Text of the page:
Frightfest 2018 | Boar

For horror fans up and down the UK, the highlight of the calendar is Frightfest and since its first-ever event back in 2000, it has gone down as one of our best-known film festivals, with a reputation that extends beyond our tiny little island and deep into the American heartland. Genre favourite Guillermo Del Toro described it as the “Woodstock of Gore”. For their 2018 festival, they are presenting a selection of titles under the banner “the best of the fest on the small screen”. Movies that include The Dark, Secret Santa (the only one which we won’t be covering this week), Lifechanger, Boar, Pimped, and, funnily enough, Fright Fest.

Today is the turn Chris Sun and Slaughter FX with their giant killer pig movie, Boar. Given the trend of this Frightfest mini-reviews thus far, you should expect me to say that this killer animal movie is, in fact, something deeper and more thought-provoking than its genre trappings may suggest. Not this time, Boar is exactly what you expect. 

The ‘elephant’ in the room is the 1984 Ozploitation movie Razorback (dir. Russell Mulcahy), Boar is much the same but to accuse it of borrowing from the same hymn sheet as its fellow Australian is a bit rich. All these films can be traced back to Jaws, which in itself is no great original. What would be a more fitting explanation of just what type of film this or any killer animal is to describe them as an oversized killer animal Vs. an isolated community. Here, we are in the Australian outback as a boar the size of a rhino devastates the countryside, killing livestock and pulling over fences, and eventually developing an insatiable taste for human flesh.  The key players in this community under siege by this ungodly pig are Ken (John Jarratt – Wolf Creek’s Mick Taylor), Debbie (Simone Buchanan) and Bernie (Nathan Jones, 6′ 11″ former weightlifter), there is a community beyond that but true to such a low budget endeavour most of them are forgettable on the account of them being typical of the bad actors found in exploitation cinema.

There are two major players in this, the first is Nathan Jones. Given his behemoth stature, Jones’s film roles have been those of physically domineering henchman that the hero has to overcome against all odds, he did it in Mad Max Fury Road, Jet Li’s Fearless and First Strike.  However what those films overlooked was the innate charisma and likeability the man has, whenever he is on screen the movie is at his very best. Also, the novelty of him picking up an overly handsy bar patron like a child’s toy will never fail to entertain. To me, he has the same charm as many a blaxploitation lead. Like Pam Grier, Isaac Hayes, Fred Williamson, or any number of other 1970s black leads, Jones commands attention with the same sheer personality.  I may be a little hyperbolic here, but it is the most genuinely surprising aspect of the movie, an aspect I’d love to see other directors pick up on.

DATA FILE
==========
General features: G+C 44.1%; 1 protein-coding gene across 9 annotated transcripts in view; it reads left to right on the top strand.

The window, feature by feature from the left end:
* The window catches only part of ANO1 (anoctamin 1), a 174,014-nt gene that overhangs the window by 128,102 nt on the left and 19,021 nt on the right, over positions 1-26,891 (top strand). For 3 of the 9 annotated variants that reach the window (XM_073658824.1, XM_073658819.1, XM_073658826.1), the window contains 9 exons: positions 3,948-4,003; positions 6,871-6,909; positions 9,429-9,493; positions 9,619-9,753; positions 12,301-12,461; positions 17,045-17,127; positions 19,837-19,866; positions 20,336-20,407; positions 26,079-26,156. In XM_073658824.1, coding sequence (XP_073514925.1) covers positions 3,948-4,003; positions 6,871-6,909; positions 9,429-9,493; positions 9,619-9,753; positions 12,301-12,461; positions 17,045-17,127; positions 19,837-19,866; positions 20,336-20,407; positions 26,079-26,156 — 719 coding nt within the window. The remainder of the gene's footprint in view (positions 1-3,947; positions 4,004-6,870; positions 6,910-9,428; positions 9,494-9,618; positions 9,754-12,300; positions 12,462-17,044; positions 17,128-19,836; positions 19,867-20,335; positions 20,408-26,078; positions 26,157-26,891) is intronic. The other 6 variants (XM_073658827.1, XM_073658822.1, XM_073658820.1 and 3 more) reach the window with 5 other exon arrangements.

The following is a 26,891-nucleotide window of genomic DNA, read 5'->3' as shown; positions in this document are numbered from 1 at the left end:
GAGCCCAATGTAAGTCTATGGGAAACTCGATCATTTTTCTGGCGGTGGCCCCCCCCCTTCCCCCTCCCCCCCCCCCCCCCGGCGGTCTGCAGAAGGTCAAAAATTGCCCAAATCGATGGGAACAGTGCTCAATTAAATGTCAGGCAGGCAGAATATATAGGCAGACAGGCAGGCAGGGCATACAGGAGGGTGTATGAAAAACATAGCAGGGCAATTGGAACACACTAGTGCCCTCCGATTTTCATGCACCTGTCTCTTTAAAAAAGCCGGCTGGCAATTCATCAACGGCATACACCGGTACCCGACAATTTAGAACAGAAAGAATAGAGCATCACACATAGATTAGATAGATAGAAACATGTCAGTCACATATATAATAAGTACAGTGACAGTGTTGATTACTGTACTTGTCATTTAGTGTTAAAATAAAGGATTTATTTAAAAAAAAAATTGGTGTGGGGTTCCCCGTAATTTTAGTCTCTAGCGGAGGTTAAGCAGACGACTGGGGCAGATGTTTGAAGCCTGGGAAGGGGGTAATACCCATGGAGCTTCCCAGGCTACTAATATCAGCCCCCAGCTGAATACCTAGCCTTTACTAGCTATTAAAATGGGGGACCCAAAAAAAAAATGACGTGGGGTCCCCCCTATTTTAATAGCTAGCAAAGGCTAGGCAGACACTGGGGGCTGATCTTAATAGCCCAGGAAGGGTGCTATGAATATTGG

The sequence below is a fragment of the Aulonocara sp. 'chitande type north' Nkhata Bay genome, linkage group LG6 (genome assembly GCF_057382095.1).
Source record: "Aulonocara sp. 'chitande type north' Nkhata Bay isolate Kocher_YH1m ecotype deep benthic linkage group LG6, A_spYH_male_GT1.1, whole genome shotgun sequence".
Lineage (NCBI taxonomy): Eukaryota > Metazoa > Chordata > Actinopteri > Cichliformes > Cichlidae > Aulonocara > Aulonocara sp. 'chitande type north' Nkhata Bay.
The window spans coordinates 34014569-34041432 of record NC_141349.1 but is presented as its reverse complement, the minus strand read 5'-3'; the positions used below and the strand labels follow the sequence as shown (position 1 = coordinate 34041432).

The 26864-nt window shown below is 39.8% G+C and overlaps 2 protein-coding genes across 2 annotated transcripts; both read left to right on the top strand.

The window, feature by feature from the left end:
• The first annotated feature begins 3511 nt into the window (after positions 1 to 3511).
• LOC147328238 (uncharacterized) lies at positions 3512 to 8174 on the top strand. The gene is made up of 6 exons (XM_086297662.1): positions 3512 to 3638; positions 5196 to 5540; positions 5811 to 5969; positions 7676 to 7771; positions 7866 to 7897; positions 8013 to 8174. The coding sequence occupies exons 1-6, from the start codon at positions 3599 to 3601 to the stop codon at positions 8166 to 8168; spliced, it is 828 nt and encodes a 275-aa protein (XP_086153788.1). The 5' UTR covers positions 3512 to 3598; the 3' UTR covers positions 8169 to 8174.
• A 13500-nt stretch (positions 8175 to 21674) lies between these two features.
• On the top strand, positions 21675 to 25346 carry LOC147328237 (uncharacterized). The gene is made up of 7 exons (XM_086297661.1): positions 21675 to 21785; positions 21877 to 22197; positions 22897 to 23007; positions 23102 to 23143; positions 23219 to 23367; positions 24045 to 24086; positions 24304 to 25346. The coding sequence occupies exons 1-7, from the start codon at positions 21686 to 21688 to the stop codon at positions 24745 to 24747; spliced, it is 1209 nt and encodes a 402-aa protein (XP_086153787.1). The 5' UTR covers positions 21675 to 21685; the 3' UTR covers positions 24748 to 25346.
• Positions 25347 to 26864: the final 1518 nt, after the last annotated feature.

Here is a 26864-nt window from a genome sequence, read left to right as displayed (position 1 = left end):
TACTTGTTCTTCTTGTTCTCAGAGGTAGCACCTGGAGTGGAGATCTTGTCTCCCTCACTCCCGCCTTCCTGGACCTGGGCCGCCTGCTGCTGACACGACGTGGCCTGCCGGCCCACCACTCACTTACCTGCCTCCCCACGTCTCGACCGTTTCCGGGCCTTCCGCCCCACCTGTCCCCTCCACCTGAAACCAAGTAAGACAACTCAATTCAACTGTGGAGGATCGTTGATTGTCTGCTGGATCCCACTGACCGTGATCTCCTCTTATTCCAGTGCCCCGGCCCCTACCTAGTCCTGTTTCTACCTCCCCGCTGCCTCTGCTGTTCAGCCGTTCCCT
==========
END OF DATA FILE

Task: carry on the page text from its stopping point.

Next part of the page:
This is a low budget film, one produced by an Australian FX studio, so you expect nothing less than a very impressive beast.  With my review materials I received a detailed explanation of the ins and outs of this massive creation, but even so, that detailed document doesn’t really prepare you for how intimidating this thing is. With its massive hooked teeth, one blind eye and blood-drenched fur, in the night scenes I imagine pretending to be scared wouldn’t take much acting. Even better than that, this thing actually moves, okay not very much, still, this thing is a massive undertaking. And therein lies the problem with Boar, the kill scenes. The scenes where someone is done in feature the victims and the boar staring at each other through the blood-soaked, late night fog. Which is intimidating, at least it would be if this trick wasn’t trotted out (sorry) every time the boar kills and it kills a lot – probably too much, actually. Adding on top of that is the digital FX needed to bridge the gap that can’t be achieved with tactile tech – running. The discrepancy between this thing stood and/or chomping on a person is undermined by how artificial the FX are when this thing runs. Let’s compare that to Alligator, a beloved American film from 1980. When their alligator moved about above ground it was obviously a guy in a rubber suit (an uncredited Kane Hodder). Did that ruin the film? No, it’s just something you to have to learn to expect from killer animal movies: a conditioning to expect entertaining rubbish.

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